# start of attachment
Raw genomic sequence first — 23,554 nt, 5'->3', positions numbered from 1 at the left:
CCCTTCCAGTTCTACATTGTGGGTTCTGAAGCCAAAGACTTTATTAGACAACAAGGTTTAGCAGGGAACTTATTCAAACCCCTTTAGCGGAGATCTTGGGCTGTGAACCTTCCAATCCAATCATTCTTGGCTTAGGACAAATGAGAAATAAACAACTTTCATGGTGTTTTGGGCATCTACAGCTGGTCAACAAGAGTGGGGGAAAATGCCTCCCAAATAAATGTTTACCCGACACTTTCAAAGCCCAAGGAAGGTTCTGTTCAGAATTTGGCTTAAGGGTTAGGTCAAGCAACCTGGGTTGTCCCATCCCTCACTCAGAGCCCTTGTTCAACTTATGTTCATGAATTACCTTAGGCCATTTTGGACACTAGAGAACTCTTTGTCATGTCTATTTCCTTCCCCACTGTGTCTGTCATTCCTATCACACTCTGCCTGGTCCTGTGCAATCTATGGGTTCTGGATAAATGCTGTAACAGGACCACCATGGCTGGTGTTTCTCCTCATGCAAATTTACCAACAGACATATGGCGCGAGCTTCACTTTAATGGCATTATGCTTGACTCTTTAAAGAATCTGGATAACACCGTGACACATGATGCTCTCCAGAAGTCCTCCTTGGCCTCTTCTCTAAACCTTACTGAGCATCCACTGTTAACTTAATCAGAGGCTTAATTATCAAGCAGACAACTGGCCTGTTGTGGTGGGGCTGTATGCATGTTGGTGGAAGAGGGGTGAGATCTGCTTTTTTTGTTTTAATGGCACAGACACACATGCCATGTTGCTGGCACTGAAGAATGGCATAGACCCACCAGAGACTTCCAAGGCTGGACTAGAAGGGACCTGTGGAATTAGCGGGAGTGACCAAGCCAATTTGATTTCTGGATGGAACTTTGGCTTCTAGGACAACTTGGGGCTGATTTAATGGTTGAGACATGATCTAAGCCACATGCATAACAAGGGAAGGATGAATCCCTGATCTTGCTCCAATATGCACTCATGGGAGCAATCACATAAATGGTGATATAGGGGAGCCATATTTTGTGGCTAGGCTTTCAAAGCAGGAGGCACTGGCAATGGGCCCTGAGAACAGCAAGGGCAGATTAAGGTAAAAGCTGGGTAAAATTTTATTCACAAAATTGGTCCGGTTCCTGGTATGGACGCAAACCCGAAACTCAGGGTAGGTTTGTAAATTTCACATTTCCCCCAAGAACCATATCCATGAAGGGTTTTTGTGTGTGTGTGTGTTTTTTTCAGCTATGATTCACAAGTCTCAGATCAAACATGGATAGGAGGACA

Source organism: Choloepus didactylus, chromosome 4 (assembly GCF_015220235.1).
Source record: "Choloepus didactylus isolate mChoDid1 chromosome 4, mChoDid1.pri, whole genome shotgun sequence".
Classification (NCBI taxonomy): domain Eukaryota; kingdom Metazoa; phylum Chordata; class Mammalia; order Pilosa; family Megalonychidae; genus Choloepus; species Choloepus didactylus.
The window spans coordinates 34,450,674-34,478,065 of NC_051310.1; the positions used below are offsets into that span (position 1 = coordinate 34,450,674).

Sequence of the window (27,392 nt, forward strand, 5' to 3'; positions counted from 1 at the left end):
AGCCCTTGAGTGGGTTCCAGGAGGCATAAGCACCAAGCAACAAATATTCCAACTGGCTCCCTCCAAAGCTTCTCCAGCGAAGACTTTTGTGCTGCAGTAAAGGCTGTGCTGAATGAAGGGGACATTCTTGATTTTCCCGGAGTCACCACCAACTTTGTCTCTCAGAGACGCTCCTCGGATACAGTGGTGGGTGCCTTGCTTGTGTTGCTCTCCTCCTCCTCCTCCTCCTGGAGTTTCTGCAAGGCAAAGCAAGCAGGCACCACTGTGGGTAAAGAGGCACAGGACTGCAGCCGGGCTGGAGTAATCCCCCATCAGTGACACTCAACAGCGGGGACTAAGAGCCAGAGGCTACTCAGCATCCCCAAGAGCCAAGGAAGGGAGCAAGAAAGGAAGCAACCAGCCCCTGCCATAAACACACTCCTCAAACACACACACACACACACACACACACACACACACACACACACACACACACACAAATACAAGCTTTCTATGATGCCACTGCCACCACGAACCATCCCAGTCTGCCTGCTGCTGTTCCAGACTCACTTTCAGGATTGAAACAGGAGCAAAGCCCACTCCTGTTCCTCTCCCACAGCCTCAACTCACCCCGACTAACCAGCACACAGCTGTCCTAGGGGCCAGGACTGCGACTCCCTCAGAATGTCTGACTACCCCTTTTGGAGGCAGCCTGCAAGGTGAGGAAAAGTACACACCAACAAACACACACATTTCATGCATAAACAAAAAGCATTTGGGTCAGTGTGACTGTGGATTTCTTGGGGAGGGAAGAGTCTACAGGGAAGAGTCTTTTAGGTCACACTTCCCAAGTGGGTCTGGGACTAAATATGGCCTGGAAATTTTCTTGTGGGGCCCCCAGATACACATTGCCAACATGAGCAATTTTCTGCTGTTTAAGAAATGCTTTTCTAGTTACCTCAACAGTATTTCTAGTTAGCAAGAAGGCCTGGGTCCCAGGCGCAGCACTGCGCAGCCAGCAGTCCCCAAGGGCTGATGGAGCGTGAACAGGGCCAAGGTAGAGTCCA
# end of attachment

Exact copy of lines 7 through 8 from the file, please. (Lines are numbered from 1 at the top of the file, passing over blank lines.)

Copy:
Sequence of the window (27,392 nt, forward strand, 5' to 3'; positions counted from 1 at the left end):
AGCCCTTGAGTGGGTTCCAGGAGGCATAAGCACCAAGCAACAAATATTCCAACTGGCTCCCTCCAAAGCTTCTCCAGCGAAGACTTTTGTGCTGCAGTAAAGGCTGTGCTGAATGAAGGGGACATTCTTGATTTTCCCGGAGTCACCACCAACTTTGTCTCTCAGAGACGCTCCTCGGATACAGTGGTGGGTGCCTTGCTTGTGTTGCTCTCCTCCTCCTCCTCCTCCTGGAGTTTCTGCAAGGCAAAGCAAGCAGGCACCACTGTGGGTAAAGAGGCACAGGACTGCAGCCGGGCTGGAGTAATCCCCCATCAGTGACACTCAACAGCGGGGACTAAGAGCCAGAGGCTACTCAGCATCCCCAAGAGCCAAGGAAGGGAGCAAGAAAGGAAGCAACCAGCCCCTGCCATAAACACACTCCTCAAACACACACACACACACACACACACACACACACACACACACACACACACACACAAATACAAGCTTTCTATGATGCCACTGCCACCACGAACCATCCCAGTCTGCCTGCTGCTGTTCCAGACTCACTTTCAGGATTGAAACAGGAGCAAAGCCCACTCCTGTTCCTCTCCCACAGCCTCAACTCACCCCGACTAACCAGCACACAGCTGTCCTAGGGGCCAGGACTGCGACTCCCTCAGAATGTCTGACTACCCCTTTTGGAGGCAGCCTGCAAGGTGAGGAAAAGTACACACCAACAAACACACACATTTCATGCATAAACAAAAAGCATTTGGGTCAGTGTGACTGTGGATTTCTTGGGGAGGGAAGAGTCTACAGGGAAGAGTCTTTTAGGTCACACTTCCCAAGTGGGTCTGGGACTAAATATGGCCTGGAAATTTTCTTGTGGGGCCCCCAGATACACATTGCCAACATGAGCAATTTTCTGCTGTTTAAGAAATGCTTTTCTAGTTACCTCAACAGTATTTCTAGTTAGCAAGAAGGCCTGGGTCCCAGGCGCAGCACTGCGCAGCCAGCAGTCCCCAAGGGCTGATGGAGCGTGAACAGGGCCAAGGTAGAGTCCA